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10 Surprising Facts About Caesars Palace

Caesars Palace, arguably the most recognizable casino in the history of Las Vegas, opened August 5, 1966.

In honor of the resort’s 55th birthday, we’ve slapped together some trivia items we find fascinating. Then again, we find “Blansky’s Beauties” fascinating, despite it being one of the worst spin-offs, ever, but that is neither here nor there.

//www.youtube.com/watch?v=8VVIPvxmweU

1. Caesars Palace was built with mob money.

Caesars Palace was founded in 1966 by Jay Sarno and Stanley Mallin. Sarno was a colorful character with a big appetite, you might say. To fulfill his big vision for Caesars, Sarno and Mallin got a $10.6 million loan from the Teamsters Union pension fund, sometimes referred to as “the mob’s bank.” The mob’s money was courtesy of none other than union boss Jimmy Hoffa, who did not respond to our requests for comment.

There’s only one Caesars Palace, which provides further proof writing photo captions is challenging.

2. The opening of Caesars Palace was over-the-top.

The three-day grand opening party for Caesars Palace cost $1 million. The 1,800 invited guests consumed more than two tons of filet mignon, about 50,000 glasses of Champagne and 30,000 fresh eggs. The party also featured the largest order of Ukranian caviar ever placed.

If you haven’t taken this photo at some point, you’re not Vegas enough.

3. One of Jay Sarno’s big ideas involved piranhas.

At one point, Jay Sarno wanted to put piranhas into the pool at the hotel’s Bacchanal Room restaurant. There, he intended to lower a suckling pig into the pool to be devoured by the fish, presumably to entertain guests. The Health Department nixed the idea, thankfully. “Thankfully” for the pigs, anyway. The piranhas were sort of bummed.

4. Caesars Palace almost became a Denny’s.

We are not making this up. In 1969, there was talk of Denny’s Restaurants acquiring Caesars Palace. Investors were described as “enthusiastic” about the purchase, but the deal never happened. A Hollywood-based broker said, “Denny’s was taking too big a risk getting into casino operations, in contrast to its forte in food service.”

5. The fun stopped when Jay Sarno “allegedly” bribed IRS agents.

Jay Sarno got into some hot water when he bribed two IRS agents for $75,000 to provide some assistance with a pending tax audit. At the time, it was the biggest bribe in the agency’s history. Sarno was eventually acquitted (although he freely admitted attempting to bribe the IRS agents) with the help of a familiar name: Oscar Goodman. Goodman would later become the mayor of Las Vegas.

6. There’s no apostrophe in Caesars Palace.

No self-respecting list of trivia about Caesars Palace would be complete without mentioning the fact there’s no apostrophe in “Caesars.” That’s because Jay Sarno believed the resort should be for everyone, not just Caesar. Fun fact within a list of fun facts: There’s a bar at Caesars called Apostrophe Bar. Now, you know why.

Now you know. Unless you already knew. Then, then you knew.

7. Trevi Restaurant is nowhere near the resort’s Trevi fountain replica.

Trevi Italian Restaurant, inside the Forum Shops at Caesars Palace, sits next to a beautiful fountain, but it’s not the Trevi fountain. Trevi restauant sits next to the Fountain of the Gods, depicting Neptune, Pegasus, Diana, Jupiter, Mars, Venus and Uranus. It actually doesn’t portray Uranus, but we are 12. The Trevi fountain replica actually sits outside the Forum Shops, and it is considered superior to the original because it’s closer to blackjack tables.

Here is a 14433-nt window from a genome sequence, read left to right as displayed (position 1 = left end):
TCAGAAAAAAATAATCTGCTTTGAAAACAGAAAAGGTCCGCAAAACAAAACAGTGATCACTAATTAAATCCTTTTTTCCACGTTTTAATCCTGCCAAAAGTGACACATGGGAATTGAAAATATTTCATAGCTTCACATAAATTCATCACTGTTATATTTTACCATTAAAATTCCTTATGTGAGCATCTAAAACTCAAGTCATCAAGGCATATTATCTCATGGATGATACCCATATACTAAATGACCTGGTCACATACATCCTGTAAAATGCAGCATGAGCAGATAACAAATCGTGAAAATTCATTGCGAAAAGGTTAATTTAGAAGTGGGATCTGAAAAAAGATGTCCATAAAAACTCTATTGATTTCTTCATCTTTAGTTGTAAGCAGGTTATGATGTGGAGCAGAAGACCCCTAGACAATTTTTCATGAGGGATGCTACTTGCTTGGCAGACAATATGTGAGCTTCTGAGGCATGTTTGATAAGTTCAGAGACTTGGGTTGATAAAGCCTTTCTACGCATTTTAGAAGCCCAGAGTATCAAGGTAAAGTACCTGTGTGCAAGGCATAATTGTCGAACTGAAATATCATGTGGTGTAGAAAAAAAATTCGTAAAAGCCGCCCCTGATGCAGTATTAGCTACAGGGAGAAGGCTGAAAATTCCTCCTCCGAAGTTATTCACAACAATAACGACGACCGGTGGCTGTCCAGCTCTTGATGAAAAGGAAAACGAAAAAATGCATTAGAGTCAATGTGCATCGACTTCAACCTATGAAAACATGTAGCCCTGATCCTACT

Trevi means “three roads.” Try as you might, you’re going to learn something today.

8. Caesars Palace was named after Julius Caesar, which is awkward.

Not to be a buzzkill, but Caesar was, in the parlance of historians, “sort of a dick.” Caesar committed genocide, for starters. His soldiers killed a million people (including about 200,000 in a single day) and enslaved another million during the Gallic Wars. You don’t see that aspect of Caesar in the resort’s advertising for some reason.

Chill on the genocide, yo. You’re a resort spokesperson.

9. Caesars Palace has a shrine outside.

Caesars Palace has lots of wondrous things, but among its most peculiar is a Brahma shrine. The “four-faced” Brahma shrine was donated to Caesars Palace in 1984, and is a replica of a popular shrine in Thailand. Another bonus “fun” fact, which we intentionally put in quotation marks: In Thai culture, women are encouraged to avoid visiting the Brahma shrine during menstruation, as it’s considered disrespectful. Seriously.

Shout-out to all our readers in Lumphini Subdistrict, Pathum Wan District.

10. The most-painted objects at Caesars Palace are Cleopatra’s breasts.

Caesars Palace has a slew of items guests rub for good luck, including two protuberances that get most of the attention: Cleopatra’s breasts. Cleopatra’s Barge was recently shuttered, but the barge, and Cleopatra’s lucky charms, remain in place for now.

Cleopatra is always happy to see you.

Check out our list of Las Vegas things you can rub for good luck.

Chafing. It’s a thing.

We trust our list of fun Caesars Palace facts has filled your head with useless knowledge to help you win bar bets and further your sexual conquests. Mostly that second thing.

Caesars Palace remains an icon of the Las Vegas Strip, and 55 is the new 40, so keep on being epic, Caesars.

The post 10 Surprising Facts About Caesars Palace appeared first on Vital Vegas.

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